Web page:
Jump to ContentJump to Main Navigation
People, Places and IdentitiesThemes in British Social and Cultural History, 1700s-1980s$
Users without a subscription are not able to see the full content.

Alan Kidd and Melanie Tebbutt

Print publication date: 2017

Print ISBN-13: 9780719090356

Published to Manchester Scholarship Online: September 2017

DOI: 10.7228/manchester/9780719090356.001.0001

Show Summary Details
Page of

PRINTED FROM MANCHESTER SCHOLARSHIP ONLINE (www.manchester.universitypressscholarship.com). (c) Copyright Manchester University Press, 2022. All Rights Reserved. An individual user may print out a PDF of a single chapter of a monograph in MSO for personal use.date: 29 June 2022

Daddy, what did you find to laugh about in the Great War? The cotton cartoons of Sam Fitton

Daddy, what did you find to laugh about in the Great War? The cotton cartoons of Sam Fitton

Chapter:
(p.109) 5 Daddy, what did you find to laugh about in the Great War? The cotton cartoons of Sam Fitton
Source:
People, Places and Identities
Author(s):

Alan Fowler

Publisher:
Manchester University Press
DOI:10.7228/manchester/9780719090356.003.0006

A source of historical evidence whose value has attracted greater attention in recent years is the newspaper cartoon, which Alan Fowler draws on in his essay on the Lancashire writer and comic performer, Sam Fitton, a popular cartoonist on the Cotton Factory Times, the weekly newspaper of Lancashire cotton operatives, published between 1907 and 1917. Fitton’s work has been largely overlooked by historians and Fowler makes a valuable contribution to the biographical scholarship on British cartoonists, using Fitton’s cartoons on the home front to explore a neglected aspect of World War One history, the conditions and preoccupations of Lancashire cotton workers. Fowler places these within the broader context of the Lancashire cotton industry with which Fitton, himself a cotton worker, was very familiar, and draws attention to the richness of these cartoons as a regional source whose evocation of a sense of belonging and place among its Lancashire readers was very different from the civic pride exemplified by the local history societies and public statuary of the Victorian period, on which Kidd and Wyke focus.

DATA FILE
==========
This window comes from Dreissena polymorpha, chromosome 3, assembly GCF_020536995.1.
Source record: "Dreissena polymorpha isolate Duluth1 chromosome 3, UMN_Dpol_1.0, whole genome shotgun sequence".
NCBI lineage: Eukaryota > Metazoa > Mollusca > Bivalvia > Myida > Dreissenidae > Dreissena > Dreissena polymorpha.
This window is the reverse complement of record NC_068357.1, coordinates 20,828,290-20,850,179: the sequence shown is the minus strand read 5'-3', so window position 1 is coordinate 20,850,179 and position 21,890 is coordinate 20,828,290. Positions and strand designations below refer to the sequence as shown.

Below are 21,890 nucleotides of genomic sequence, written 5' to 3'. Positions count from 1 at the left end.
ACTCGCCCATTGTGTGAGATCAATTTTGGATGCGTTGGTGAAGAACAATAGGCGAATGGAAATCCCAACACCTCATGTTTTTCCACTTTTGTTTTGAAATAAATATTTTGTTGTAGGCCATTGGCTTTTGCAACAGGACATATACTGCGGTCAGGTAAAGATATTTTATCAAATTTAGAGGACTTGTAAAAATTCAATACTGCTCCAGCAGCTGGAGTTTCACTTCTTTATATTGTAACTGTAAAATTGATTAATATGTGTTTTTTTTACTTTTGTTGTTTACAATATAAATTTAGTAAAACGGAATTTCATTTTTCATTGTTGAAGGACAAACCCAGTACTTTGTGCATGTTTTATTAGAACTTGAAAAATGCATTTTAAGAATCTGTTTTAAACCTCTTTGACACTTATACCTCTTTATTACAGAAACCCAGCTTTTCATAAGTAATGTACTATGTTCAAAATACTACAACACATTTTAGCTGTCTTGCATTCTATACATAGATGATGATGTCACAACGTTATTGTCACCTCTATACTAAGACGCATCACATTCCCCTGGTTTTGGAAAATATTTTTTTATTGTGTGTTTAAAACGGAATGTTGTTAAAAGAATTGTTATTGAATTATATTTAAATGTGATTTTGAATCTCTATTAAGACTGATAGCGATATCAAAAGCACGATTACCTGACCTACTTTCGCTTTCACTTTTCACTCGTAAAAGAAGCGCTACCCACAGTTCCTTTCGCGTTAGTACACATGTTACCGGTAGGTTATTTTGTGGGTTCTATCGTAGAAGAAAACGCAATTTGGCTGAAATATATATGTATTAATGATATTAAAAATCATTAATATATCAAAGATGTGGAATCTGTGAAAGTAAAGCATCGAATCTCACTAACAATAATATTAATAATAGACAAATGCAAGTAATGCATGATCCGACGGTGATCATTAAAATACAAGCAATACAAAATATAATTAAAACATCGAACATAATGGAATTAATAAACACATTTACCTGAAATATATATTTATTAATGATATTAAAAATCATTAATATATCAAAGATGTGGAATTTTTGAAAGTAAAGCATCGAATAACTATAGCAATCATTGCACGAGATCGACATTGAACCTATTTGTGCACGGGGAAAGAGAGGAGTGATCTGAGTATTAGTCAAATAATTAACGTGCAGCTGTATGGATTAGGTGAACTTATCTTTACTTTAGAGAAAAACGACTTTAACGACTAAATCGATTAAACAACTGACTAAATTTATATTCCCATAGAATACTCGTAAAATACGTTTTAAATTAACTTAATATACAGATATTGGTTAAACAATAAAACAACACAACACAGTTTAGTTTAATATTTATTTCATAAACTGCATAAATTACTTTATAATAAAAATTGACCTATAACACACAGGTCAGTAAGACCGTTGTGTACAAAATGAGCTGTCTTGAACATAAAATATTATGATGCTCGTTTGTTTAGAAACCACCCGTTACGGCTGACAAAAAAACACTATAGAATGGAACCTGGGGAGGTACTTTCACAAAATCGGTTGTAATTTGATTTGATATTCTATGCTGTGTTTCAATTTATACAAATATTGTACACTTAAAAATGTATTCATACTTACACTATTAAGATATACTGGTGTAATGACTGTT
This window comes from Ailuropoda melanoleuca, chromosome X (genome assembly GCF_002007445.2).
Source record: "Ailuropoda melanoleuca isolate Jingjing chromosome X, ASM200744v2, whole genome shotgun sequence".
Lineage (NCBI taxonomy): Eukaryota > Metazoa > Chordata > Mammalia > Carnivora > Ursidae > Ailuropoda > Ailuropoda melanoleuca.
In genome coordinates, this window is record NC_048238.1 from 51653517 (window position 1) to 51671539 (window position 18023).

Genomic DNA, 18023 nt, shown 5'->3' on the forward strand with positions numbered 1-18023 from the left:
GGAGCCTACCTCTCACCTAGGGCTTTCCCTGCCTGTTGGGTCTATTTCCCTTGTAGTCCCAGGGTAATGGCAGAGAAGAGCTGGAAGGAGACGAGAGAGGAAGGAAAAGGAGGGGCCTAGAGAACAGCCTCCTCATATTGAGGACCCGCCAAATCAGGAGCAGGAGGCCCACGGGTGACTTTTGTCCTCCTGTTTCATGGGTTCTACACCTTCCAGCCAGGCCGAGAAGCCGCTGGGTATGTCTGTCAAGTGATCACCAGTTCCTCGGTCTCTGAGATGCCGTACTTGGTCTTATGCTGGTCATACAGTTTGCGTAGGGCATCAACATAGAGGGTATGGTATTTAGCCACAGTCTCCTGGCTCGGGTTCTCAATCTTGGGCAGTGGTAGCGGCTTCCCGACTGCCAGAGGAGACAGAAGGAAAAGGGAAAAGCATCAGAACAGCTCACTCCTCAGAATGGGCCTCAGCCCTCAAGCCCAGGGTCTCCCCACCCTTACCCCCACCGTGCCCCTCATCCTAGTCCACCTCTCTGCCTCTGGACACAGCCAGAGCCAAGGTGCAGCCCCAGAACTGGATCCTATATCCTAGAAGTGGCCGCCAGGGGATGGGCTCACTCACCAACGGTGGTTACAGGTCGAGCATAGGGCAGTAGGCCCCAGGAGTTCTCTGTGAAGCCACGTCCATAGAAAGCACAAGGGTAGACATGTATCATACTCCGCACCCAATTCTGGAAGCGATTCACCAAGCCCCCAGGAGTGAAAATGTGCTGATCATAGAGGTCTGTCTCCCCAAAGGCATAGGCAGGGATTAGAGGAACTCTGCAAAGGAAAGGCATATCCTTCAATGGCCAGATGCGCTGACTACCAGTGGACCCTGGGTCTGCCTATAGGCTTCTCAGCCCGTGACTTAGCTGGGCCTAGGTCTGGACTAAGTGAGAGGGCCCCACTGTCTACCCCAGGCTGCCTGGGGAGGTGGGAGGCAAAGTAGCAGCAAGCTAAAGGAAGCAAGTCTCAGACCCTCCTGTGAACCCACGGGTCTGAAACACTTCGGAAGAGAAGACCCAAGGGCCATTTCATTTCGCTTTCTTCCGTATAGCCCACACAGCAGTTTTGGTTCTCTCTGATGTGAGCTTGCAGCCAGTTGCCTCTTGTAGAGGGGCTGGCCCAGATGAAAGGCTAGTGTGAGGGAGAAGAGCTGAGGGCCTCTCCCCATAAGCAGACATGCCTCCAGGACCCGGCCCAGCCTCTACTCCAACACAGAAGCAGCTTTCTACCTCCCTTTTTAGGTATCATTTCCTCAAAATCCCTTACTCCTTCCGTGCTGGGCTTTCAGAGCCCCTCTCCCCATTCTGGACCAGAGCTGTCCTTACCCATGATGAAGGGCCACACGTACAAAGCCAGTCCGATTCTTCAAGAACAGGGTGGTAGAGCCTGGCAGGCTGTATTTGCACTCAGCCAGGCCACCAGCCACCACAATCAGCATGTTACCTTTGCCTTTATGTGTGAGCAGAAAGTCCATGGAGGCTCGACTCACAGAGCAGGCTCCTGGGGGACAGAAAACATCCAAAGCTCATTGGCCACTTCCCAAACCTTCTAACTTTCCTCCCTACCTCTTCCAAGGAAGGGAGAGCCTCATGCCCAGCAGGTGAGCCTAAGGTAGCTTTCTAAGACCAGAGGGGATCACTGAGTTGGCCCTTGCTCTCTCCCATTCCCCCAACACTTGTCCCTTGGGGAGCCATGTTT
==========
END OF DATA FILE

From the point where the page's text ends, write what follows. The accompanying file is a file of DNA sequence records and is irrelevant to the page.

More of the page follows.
Keywords:   Newspaper cartoons, First World War, Sam Fitton, Lancashire cotton industry

Manchester Scholarship Online requires a subscription or purchase to access the full text of books within the service. Public users can however freely search the site and view the abstracts and keywords for each book and chapter.

Please, subscribe or login to access full text content.

If you think you should have access to this title, please contact your librarian.

To troubleshoot, please check our FAQs, and if you can't find the answer there, please contact us.